The actions shed light on Comey, 55, an imposing former Republican who stands six feet, eight inches tall. He came to the job as FBI director in 2013 with a reputation for fierce impartiality and a proven willingness to take on his superiors if he thought he was right.
Comey, a University of Chicago-trained lawyer, served as acting attorney general in 2004 at a critical juncture in President George W. Bush’s administration. Bush’s White House advisers were attempting to persuade the ailing Attorney General John Ashcroft to reauthorize a warrantless surveillance program.
Comey went to Ashcroft’s hospital room to intercept the White House aides seeking Ashcroft’s approval. Ashcroft said he had concerns about the legality of the plan and deferred the decision to Comey, who refused the request. Comey and other top Justice Department officials threatened to resign if the program was reauthorized without their signature, and it was revised.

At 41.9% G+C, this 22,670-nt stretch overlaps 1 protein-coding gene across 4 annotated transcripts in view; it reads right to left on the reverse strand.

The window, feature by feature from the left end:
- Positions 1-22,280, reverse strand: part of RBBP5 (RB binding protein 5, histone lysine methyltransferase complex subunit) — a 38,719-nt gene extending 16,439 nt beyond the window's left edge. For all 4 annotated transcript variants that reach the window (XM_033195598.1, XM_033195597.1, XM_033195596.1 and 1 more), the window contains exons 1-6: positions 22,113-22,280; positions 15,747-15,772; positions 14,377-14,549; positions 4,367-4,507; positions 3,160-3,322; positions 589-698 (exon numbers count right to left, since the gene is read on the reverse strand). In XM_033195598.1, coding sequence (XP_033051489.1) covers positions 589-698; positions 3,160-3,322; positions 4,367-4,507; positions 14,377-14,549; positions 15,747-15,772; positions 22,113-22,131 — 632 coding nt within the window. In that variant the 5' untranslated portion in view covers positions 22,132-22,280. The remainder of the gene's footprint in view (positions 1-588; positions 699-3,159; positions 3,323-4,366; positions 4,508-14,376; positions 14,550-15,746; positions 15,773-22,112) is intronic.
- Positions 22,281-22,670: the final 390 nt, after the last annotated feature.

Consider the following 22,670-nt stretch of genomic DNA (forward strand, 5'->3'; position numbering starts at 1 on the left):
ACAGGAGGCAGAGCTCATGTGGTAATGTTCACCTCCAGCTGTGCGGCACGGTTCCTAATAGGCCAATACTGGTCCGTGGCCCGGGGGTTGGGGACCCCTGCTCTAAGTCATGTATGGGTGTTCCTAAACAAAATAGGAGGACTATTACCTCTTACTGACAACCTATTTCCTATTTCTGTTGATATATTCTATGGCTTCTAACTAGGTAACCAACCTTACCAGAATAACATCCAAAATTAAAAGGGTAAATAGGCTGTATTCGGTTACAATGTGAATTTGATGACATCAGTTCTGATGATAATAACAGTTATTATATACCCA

Now, some of Comey’s actions as FBI chief have left him increasingly isolated and even his boosters puzzled.
Early this year he brought a court case seeking to compel Apple Inc. to hack into an iPhone used by a dead terrorist, saying that was law enforcement’s only option in the case. The bureau later managed to buy a tool to help it get access to the phone, and the case was dropped.